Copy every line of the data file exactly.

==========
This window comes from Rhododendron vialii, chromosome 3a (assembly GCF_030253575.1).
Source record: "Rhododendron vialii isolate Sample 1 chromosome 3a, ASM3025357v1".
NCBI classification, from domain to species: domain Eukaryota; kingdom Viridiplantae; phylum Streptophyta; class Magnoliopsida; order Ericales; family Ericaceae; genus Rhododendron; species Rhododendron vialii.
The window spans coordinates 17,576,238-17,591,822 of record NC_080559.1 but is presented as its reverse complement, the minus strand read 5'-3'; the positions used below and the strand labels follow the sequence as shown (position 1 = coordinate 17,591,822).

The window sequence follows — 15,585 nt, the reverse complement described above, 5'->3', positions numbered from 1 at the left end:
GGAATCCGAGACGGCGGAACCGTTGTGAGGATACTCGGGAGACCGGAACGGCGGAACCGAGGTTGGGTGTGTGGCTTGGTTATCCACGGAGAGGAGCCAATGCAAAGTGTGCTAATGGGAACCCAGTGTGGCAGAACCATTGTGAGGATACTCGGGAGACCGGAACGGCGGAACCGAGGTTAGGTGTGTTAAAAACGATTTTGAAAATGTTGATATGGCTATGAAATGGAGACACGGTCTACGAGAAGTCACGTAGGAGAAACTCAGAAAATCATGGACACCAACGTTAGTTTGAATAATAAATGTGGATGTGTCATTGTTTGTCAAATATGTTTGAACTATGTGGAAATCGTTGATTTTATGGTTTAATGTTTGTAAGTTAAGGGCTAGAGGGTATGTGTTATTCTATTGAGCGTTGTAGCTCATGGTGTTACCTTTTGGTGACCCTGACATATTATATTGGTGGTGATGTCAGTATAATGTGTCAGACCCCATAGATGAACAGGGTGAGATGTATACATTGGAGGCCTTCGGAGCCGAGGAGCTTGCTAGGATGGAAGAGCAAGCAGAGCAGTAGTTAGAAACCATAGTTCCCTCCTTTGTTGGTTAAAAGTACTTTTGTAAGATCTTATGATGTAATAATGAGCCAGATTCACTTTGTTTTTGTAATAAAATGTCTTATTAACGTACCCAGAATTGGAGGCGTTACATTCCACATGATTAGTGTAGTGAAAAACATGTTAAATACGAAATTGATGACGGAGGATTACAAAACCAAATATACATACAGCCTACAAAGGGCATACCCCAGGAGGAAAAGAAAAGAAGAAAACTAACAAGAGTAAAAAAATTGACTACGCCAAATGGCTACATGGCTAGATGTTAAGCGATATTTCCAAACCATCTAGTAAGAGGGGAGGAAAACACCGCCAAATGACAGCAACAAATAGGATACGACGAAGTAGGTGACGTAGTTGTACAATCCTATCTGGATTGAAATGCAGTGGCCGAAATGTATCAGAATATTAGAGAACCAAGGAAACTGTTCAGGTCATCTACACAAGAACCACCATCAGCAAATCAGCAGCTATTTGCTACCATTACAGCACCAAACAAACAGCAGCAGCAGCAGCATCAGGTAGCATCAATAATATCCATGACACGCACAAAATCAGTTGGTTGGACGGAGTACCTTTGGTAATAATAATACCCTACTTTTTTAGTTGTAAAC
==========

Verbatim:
This window comes from Rhododendron vialii, chromosome 3a (assembly GCF_030253575.1).
Source record: "Rhododendron vialii isolate Sample 1 chromosome 3a, ASM3025357v1".
NCBI classification, from domain to species: domain Eukaryota; kingdom Viridiplantae; phylum Streptophyta; class Magnoliopsida; order Ericales; family Ericaceae; genus Rhododendron; species Rhododendron vialii.
The window spans coordinates 17,576,238-17,591,822 of record NC_080559.1 but is presented as its reverse complement, the minus strand read 5'-3'; the positions used below and the strand labels follow the sequence as shown (position 1 = coordinate 17,591,822).

The window sequence follows — 15,585 nt, the reverse complement described above, 5'->3', positions numbered from 1 at the left end:
GGAATCCGAGACGGCGGAACCGTTGTGAGGATACTCGGGAGACCGGAACGGCGGAACCGAGGTTGGGTGTGTGGCTTGGTTATCCACGGAGAGGAGCCAATGCAAAGTGTGCTAATGGGAACCCAGTGTGGCAGAACCATTGTGAGGATACTCGGGAGACCGGAACGGCGGAACCGAGGTTAGGTGTGTTAAAAACGATTTTGAAAATGTTGATATGGCTATGAAATGGAGACACGGTCTACGAGAAGTCACGTAGGAGAAACTCAGAAAATCATGGACACCAACGTTAGTTTGAATAATAAATGTGGATGTGTCATTGTTTGTCAAATATGTTTGAACTATGTGGAAATCGTTGATTTTATGGTTTAATGTTTGTAAGTTAAGGGCTAGAGGGTATGTGTTATTCTATTGAGCGTTGTAGCTCATGGTGTTACCTTTTGGTGACCCTGACATATTATATTGGTGGTGATGTCAGTATAATGTGTCAGACCCCATAGATGAACAGGGTGAGATGTATACATTGGAGGCCTTCGGAGCCGAGGAGCTTGCTAGGATGGAAGAGCAAGCAGAGCAGTAGTTAGAAACCATAGTTCCCTCCTTTGTTGGTTAAAAGTACTTTTGTAAGATCTTATGATGTAATAATGAGCCAGATTCACTTTGTTTTTGTAATAAAATGTCTTATTAACGTACCCAGAATTGGAGGCGTTACATTCCACATGATTAGTGTAGTGAAAAACATGTTAAATACGAAATTGATGACGGAGGATTACAAAACCAAATATACATACAGCCTACAAAGGGCATACCCCAGGAGGAAAAGAAAAGAAGAAAACTAACAAGAGTAAAAAAATTGACTACGCCAAATGGCTACATGGCTAGATGTTAAGCGATATTTCCAAACCATCTAGTAAGAGGGGAGGAAAACACCGCCAAATGACAGCAACAAATAGGATACGACGAAGTAGGTGACGTAGTTGTACAATCCTATCTGGATTGAAATGCAGTGGCCGAAATGTATCAGAATATTAGAGAACCAAGGAAACTGTTCAGGTCATCTACACAAGAACCACCATCAGCAAATCAGCAGCTATTTGCTACCATTACAGCACCAAACAAACAGCAGCAGCAGCAGCATCAGGTAGCATCAATAATATCCATGACACGCACAAAATCAGTTGGTTGGACGGAGTACCTTTGGTAATAATAATACCCTACTTTTTTAGTTGTAAAC